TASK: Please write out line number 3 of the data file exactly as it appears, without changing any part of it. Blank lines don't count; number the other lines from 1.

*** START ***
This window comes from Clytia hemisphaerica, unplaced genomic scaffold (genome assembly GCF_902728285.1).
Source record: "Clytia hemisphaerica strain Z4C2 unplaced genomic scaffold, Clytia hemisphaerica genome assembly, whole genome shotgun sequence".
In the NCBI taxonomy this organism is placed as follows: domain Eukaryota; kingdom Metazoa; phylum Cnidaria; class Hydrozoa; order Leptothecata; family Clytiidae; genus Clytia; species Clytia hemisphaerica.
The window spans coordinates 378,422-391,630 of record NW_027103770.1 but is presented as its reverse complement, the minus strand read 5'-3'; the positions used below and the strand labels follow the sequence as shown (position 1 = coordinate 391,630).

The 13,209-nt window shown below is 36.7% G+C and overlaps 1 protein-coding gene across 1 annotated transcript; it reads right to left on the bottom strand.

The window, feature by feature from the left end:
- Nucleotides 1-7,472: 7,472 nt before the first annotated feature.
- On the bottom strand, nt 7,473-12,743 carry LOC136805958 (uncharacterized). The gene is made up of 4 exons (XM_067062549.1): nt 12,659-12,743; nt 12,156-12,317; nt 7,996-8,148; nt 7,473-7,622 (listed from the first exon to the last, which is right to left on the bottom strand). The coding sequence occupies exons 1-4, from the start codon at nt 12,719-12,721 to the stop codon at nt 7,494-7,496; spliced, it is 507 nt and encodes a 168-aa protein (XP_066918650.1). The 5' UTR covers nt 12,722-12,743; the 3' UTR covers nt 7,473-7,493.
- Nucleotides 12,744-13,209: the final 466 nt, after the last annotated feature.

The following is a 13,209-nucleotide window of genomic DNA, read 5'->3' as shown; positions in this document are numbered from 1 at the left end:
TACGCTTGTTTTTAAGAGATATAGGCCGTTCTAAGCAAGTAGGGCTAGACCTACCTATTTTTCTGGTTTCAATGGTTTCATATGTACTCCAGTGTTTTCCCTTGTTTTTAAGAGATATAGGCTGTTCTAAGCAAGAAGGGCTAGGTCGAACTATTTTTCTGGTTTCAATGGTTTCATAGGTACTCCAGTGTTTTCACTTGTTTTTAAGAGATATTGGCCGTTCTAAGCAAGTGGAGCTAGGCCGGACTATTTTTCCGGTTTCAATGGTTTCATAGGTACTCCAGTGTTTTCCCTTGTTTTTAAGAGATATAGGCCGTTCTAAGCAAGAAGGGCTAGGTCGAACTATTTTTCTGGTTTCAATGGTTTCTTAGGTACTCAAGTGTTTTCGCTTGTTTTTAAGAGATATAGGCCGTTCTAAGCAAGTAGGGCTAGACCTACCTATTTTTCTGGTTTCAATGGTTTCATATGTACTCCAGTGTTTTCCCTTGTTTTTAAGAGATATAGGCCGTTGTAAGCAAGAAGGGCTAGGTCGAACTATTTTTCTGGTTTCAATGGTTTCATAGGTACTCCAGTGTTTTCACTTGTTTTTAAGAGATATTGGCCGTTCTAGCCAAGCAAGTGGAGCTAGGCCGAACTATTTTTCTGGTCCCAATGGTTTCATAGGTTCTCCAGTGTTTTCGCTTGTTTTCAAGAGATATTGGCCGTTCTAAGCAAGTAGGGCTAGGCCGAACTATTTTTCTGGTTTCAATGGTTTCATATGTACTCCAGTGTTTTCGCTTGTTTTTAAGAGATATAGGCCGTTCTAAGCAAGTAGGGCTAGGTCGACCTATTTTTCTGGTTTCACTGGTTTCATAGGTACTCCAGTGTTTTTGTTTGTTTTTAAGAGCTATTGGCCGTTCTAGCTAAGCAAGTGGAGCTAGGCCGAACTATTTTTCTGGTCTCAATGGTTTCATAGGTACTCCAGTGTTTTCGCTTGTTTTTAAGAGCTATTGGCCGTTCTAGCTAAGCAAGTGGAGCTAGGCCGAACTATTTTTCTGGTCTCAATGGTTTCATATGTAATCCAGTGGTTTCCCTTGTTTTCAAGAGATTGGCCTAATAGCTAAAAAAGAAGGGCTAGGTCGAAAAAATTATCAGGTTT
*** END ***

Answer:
In the NCBI taxonomy this organism is placed as follows: domain Eukaryota; kingdom Metazoa; phylum Cnidaria; class Hydrozoa; order Leptothecata; family Clytiidae; genus Clytia; species Clytia hemisphaerica.